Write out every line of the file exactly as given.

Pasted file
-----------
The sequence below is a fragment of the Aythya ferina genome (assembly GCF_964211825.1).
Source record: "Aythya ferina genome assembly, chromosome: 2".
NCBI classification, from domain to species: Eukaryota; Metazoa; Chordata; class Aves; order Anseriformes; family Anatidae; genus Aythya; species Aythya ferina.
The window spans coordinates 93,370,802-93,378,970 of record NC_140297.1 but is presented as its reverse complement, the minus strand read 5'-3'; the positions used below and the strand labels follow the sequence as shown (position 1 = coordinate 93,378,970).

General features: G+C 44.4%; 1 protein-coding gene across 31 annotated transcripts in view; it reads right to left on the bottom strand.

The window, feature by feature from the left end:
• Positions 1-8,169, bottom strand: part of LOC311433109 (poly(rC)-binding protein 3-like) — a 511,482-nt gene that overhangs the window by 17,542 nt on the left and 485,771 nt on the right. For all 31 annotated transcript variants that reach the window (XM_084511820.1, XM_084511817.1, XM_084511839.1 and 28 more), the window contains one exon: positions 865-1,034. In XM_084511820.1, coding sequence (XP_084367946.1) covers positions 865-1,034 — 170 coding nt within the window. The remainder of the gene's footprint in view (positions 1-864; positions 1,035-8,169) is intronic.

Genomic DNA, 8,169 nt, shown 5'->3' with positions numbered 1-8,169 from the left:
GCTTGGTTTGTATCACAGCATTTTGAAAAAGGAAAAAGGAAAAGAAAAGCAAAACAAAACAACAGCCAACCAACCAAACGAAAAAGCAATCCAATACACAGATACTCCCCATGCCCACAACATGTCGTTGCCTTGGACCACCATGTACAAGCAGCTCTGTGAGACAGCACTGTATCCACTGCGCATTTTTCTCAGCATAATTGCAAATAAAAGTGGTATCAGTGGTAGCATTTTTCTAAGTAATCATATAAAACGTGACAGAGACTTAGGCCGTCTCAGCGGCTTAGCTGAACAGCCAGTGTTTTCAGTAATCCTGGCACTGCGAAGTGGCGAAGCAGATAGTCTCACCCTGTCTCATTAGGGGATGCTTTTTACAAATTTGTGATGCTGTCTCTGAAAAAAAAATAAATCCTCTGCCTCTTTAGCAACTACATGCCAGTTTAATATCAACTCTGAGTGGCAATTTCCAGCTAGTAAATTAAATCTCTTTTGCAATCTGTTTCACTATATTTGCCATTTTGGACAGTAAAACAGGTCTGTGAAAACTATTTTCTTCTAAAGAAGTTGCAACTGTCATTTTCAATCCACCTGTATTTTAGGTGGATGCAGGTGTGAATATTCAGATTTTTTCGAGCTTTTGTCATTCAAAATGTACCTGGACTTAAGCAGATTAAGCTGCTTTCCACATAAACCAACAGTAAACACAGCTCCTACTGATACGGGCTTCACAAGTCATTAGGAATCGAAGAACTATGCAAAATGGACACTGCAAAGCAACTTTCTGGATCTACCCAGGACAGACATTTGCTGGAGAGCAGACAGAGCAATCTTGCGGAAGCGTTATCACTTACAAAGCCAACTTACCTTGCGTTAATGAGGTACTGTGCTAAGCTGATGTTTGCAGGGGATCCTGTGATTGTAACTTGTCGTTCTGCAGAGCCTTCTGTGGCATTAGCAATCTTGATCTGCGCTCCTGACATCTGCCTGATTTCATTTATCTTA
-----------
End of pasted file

The sequence below is a fragment of the Aythya ferina genome (assembly GCF_964211825.1).
Source record: "Aythya ferina genome assembly, chromosome: 2".
NCBI classification, from domain to species: Eukaryota; Metazoa; Chordata; class Aves; order Anseriformes; family Anatidae; genus Aythya; species Aythya ferina.
The window spans coordinates 93,370,802-93,378,970 of record NC_140297.1 but is presented as its reverse complement, the minus strand read 5'-3'; the positions used below and the strand labels follow the sequence as shown (position 1 = coordinate 93,378,970).

General features: G+C 44.4%; 1 protein-coding gene across 31 annotated transcripts in view; it reads right to left on the bottom strand.

The window, feature by feature from the left end:
• Positions 1-8,169, bottom strand: part of LOC311433109 (poly(rC)-binding protein 3-like) — a 511,482-nt gene that overhangs the window by 17,542 nt on the left and 485,771 nt on the right. For all 31 annotated transcript variants that reach the window (XM_084511820.1, XM_084511817.1, XM_084511839.1 and 28 more), the window contains one exon: positions 865-1,034. In XM_084511820.1, coding sequence (XP_084367946.1) covers positions 865-1,034 — 170 coding nt within the window. The remainder of the gene's footprint in view (positions 1-864; positions 1,035-8,169) is intronic.

Genomic DNA, 8,169 nt, shown 5'->3' with positions numbered 1-8,169 from the left:
GCTTGGTTTGTATCACAGCATTTTGAAAAAGGAAAAAGGAAAAGAAAAGCAAAACAAAACAACAGCCAACCAACCAAACGAAAAAGCAATCCAATACACAGATACTCCCCATGCCCACAACATGTCGTTGCCTTGGACCACCATGTACAAGCAGCTCTGTGAGACAGCACTGTATCCACTGCGCATTTTTCTCAGCATAATTGCAAATAAAAGTGGTATCAGTGGTAGCATTTTTCTAAGTAATCATATAAAACGTGACAGAGACTTAGGCCGTCTCAGCGGCTTAGCTGAACAGCCAGTGTTTTCAGTAATCCTGGCACTGCGAAGTGGCGAAGCAGATAGTCTCACCCTGTCTCATTAGGGGATGCTTTTTACAAATTTGTGATGCTGTCTCTGAAAAAAAAATAAATCCTCTGCCTCTTTAGCAACTACATGCCAGTTTAATATCAACTCTGAGTGGCAATTTCCAGCTAGTAAATTAAATCTCTTTTGCAATCTGTTTCACTATATTTGCCATTTTGGACAGTAAAACAGGTCTGTGAAAACTATTTTCTTCTAAAGAAGTTGCAACTGTCATTTTCAATCCACCTGTATTTTAGGTGGATGCAGGTGTGAATATTCAGATTTTTTCGAGCTTTTGTCATTCAAAATGTACCTGGACTTAAGCAGATTAAGCTGCTTTCCACATAAACCAACAGTAAACACAGCTCCTACTGATACGGGCTTCACAAGTCATTAGGAATCGAAGAACTATGCAAAATGGACACTGCAAAGCAACTTTCTGGATCTACCCAGGACAGACATTTGCTGGAGAGCAGACAGAGCAATCTTGCGGAAGCGTTATCACTTACAAAGCCAACTTACCTTGCGTTAATGAGGTACTGTGCTAAGCTGATGTTTGCAGGGGATCCTGTGATTGTAACTTGTCGTTCTGCAGAGCCTTCTGTGGCATTAGCAATCTTGATCTGCGCTCCTGACATCTGCCTGATTTCATTTATCTTA